Scene from protest against cyanide mining of Rosia Montana, Romania. Protesters are displaying signs with drawings made by Dan Perjovschi, 2013. Image courtesy of the artist.

OS: What are some alternatives to the mining proposal pushed forward so aggressively by Gabriel Resources? What options for jobs do the people in that region have, many who complain that they have been unemployed for more than a decade since negotiations over the project began and mining stopped? They feel that the government and others who protest in their name don’t seem to consider their fate.

DP: The mining at Rosia stopped in 2006. Before that it had stopped here and there and everywhere because it was not economically viable (due to old technology and bad management). In Romania, miners were always used by the communist and post-communist governments as a force-based argument (undercover paramilitary force). They were being paid by the communists triple, or even more, the wage of a normal worker. It is a hard and high risk job, but it was also a political decision. In time these privileges decreased dramatically. When mines were closed, miners got a payoff of 10 salaries (a huge sum). But they spent the money and because of no other governmental plan the situation got nightmarish. But in a sense they took the deal.
There are villages and towns in the Apuseni mountains that don’t live off of mining. Some successfully transitioned to new industries (wood, tourism, mountain agriculture). But at Rosia Gabriel Resources forced the local authority to pass a law declaring the area mono-industrial (only mining), therefore if you want to open a small hotel or cultivate bees you cannot. This is unacceptable.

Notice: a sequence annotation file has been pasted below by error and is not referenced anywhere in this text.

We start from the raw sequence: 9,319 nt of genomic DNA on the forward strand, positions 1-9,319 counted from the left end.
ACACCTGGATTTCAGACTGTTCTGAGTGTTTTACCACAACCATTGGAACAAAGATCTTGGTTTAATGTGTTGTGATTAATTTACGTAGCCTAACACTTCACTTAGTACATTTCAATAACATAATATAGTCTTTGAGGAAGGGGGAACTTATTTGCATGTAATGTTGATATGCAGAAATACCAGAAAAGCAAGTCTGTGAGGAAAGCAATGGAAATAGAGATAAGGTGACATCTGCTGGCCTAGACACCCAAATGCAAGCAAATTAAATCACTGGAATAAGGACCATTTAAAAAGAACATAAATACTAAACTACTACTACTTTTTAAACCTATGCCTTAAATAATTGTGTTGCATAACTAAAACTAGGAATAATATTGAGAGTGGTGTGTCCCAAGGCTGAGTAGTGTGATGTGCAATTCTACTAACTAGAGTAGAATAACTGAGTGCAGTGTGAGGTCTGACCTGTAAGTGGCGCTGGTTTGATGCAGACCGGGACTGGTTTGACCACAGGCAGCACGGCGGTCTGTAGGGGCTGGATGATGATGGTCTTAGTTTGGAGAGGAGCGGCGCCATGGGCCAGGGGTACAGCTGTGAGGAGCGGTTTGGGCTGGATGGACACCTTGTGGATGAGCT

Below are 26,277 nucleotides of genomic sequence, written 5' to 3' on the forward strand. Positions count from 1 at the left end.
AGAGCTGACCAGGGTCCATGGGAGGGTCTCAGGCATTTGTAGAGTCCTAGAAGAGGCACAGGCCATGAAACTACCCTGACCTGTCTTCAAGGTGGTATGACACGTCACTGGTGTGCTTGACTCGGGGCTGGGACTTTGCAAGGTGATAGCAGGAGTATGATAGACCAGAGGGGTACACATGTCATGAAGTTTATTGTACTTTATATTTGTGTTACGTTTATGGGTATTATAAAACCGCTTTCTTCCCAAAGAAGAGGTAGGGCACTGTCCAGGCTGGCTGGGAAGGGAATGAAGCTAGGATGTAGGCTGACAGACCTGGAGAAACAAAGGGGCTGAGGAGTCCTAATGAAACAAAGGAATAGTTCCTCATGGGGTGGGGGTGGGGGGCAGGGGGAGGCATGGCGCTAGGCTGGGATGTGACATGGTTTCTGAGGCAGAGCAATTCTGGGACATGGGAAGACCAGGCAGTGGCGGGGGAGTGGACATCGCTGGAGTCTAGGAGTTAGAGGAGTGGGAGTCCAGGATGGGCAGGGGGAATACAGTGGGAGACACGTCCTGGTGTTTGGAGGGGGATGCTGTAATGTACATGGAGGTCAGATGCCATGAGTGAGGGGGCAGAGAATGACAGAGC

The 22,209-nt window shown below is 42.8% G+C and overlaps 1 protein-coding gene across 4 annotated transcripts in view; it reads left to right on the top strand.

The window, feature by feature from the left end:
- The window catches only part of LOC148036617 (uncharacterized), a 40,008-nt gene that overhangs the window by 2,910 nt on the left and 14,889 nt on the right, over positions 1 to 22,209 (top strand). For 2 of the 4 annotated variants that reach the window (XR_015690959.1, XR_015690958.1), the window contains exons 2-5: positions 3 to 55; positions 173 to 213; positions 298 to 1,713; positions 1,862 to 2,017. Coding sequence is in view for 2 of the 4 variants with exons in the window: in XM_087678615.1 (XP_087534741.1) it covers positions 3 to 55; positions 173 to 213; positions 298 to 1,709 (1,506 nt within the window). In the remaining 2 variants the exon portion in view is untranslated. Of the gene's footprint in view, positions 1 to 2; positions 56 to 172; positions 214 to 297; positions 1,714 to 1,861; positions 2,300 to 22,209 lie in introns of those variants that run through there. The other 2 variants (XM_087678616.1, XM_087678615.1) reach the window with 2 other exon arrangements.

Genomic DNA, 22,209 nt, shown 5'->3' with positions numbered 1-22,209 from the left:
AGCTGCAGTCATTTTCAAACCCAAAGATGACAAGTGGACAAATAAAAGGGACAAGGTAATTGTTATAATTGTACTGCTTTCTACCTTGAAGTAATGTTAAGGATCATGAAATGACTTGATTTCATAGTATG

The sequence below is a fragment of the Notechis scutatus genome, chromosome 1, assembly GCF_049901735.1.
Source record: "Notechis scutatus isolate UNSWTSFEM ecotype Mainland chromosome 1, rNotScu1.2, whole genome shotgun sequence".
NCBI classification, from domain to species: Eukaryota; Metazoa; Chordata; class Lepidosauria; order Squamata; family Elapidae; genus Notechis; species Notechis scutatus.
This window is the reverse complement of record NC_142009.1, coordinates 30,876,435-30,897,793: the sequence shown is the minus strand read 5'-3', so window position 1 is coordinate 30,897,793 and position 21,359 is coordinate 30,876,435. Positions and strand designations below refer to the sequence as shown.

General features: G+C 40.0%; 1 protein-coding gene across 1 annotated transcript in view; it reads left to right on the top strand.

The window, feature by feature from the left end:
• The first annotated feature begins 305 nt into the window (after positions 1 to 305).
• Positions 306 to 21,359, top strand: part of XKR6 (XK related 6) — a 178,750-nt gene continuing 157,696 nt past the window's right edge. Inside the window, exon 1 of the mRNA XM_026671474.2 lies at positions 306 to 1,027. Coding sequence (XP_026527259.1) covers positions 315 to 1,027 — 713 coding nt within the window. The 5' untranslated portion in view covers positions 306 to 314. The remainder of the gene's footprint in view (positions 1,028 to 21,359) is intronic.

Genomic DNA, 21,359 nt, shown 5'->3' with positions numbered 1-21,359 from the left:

I read proposals made by a very serious institution recommending that the region should be declared a mining park (some of the tunnels date to 2000 years ago, to the Roman Empire ) and get money from EU to support this. It sounds very reasonable.
I was in Rosia on the occasion of a new music festival (which turned into a camp for activism and workshops called Fan Fest (Hay Fest). Several thousand youngsters from all over Europe came here . Meantime there is a prestigious architecture summer school going on where young architects learn to properly restore houses that are 200 years old, etc. You can turn the area (which is truly beautiful) into a grand school about mining, architecture and nature.

OS: How do you feel about Facebook’s copyright policies regarding posted images and putting your drawings, that in other contexts are original art, in that space where the copyright no longer belongs to you?

DP: I do not know the policy of facebook exactly. But I do not post everything I do. And the drawings I did about Rosia I declare them copyleft so everybody could use them (noncommercially). And I think we exaggerate the situation with copyright. Anyway it no longer belongs to me entirely, I share the copyright with Facebook. I will use my images and my drawings in my future projects and I just wait for Mr. Zuckerberg to sue me and make me globally famous.